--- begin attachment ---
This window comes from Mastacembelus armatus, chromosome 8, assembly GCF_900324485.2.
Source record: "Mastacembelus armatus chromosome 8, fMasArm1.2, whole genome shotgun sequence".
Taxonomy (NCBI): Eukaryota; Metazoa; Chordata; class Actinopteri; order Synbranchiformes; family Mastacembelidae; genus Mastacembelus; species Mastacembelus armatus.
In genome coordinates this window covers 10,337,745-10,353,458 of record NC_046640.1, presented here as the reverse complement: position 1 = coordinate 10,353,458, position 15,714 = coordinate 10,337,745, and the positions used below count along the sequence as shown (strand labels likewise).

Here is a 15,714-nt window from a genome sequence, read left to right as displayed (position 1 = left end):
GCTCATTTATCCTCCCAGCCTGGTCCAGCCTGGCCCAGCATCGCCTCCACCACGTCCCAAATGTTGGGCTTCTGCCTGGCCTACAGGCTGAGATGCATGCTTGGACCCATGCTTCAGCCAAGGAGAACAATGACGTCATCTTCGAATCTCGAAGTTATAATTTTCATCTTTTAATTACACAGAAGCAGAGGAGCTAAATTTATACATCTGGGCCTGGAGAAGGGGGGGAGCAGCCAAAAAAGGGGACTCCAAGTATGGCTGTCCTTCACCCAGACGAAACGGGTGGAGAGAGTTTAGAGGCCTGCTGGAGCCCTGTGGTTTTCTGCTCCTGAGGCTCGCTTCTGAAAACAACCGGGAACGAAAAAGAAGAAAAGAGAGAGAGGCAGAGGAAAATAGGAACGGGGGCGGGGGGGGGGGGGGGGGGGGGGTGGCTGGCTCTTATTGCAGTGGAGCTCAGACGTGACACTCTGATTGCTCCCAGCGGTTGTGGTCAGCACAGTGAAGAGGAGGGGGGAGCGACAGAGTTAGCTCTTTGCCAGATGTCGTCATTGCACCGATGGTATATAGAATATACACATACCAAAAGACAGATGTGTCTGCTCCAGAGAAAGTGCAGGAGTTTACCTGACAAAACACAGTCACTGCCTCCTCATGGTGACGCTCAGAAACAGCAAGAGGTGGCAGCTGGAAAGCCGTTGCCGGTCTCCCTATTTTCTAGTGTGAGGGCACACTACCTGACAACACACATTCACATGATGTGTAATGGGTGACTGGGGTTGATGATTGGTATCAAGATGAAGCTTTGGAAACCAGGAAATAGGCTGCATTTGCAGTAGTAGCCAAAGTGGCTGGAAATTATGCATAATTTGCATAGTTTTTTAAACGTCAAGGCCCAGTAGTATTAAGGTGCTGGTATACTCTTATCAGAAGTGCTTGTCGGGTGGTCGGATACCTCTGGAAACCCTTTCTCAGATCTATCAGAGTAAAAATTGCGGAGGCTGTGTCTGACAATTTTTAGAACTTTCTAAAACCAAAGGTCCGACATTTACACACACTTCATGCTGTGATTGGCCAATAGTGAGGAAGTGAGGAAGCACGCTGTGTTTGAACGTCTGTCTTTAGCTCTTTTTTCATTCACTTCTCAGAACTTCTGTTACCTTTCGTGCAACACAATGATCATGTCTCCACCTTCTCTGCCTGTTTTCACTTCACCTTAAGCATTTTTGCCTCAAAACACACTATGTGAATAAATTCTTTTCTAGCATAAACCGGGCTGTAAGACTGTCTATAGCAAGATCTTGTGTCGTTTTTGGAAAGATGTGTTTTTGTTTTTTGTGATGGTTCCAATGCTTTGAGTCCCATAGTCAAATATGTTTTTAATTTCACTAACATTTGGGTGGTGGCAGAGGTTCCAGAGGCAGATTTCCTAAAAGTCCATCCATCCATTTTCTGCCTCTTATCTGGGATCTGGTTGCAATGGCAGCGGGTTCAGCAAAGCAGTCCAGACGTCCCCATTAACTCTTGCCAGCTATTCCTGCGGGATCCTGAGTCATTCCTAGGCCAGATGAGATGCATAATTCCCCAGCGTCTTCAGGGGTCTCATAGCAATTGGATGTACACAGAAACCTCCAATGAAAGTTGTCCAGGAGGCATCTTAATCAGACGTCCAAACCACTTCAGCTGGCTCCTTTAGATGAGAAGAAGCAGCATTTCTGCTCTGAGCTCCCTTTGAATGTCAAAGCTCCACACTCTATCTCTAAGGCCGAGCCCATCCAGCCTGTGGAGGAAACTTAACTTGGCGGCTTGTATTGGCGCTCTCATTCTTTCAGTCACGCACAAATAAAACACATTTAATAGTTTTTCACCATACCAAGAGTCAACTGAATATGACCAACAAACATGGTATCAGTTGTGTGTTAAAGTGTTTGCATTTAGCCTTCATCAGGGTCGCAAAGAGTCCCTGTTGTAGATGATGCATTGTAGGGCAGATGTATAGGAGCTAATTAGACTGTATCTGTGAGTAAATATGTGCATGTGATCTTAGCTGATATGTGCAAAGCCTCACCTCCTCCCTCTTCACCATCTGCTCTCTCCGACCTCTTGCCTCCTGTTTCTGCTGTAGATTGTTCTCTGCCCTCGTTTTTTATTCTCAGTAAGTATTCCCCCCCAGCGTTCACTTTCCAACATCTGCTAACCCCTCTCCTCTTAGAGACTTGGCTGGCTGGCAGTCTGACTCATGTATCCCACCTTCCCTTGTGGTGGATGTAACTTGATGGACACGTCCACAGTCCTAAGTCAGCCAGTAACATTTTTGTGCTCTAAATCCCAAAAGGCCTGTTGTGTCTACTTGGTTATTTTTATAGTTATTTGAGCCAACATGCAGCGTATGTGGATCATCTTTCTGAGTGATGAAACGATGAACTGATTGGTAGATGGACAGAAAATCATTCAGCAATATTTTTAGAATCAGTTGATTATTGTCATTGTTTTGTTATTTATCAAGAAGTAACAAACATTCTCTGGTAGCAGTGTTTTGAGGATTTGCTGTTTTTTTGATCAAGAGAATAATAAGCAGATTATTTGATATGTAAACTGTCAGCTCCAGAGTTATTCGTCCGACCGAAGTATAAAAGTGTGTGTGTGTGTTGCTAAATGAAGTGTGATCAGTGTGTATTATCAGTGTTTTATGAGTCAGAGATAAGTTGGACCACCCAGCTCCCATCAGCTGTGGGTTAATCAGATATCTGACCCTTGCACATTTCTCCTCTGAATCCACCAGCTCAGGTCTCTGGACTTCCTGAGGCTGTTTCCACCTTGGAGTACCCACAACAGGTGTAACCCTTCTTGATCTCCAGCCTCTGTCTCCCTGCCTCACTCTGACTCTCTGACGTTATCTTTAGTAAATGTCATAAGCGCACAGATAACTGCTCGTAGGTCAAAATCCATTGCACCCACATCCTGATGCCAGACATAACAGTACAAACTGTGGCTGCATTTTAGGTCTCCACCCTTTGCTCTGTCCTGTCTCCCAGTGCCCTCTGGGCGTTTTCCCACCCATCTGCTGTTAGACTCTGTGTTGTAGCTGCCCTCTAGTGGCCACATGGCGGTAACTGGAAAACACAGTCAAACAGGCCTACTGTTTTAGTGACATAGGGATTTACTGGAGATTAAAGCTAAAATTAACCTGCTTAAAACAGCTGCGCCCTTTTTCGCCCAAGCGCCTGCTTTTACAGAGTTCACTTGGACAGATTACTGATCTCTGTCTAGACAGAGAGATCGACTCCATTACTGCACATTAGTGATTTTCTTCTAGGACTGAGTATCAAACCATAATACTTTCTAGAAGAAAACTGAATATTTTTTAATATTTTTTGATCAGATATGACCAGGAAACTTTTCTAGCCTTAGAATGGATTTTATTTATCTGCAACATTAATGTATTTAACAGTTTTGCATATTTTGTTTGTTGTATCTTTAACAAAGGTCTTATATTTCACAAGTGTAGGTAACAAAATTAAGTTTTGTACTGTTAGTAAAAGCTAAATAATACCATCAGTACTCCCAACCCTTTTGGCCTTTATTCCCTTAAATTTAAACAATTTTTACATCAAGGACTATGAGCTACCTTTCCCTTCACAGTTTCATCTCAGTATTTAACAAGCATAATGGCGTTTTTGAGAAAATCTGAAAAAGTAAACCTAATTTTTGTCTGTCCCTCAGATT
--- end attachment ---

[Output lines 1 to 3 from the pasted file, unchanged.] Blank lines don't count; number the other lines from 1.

This window comes from Mastacembelus armatus, chromosome 8, assembly GCF_900324485.2.
Source record: "Mastacembelus armatus chromosome 8, fMasArm1.2, whole genome shotgun sequence".
Taxonomy (NCBI): Eukaryota; Metazoa; Chordata; class Actinopteri; order Synbranchiformes; family Mastacembelidae; genus Mastacembelus; species Mastacembelus armatus.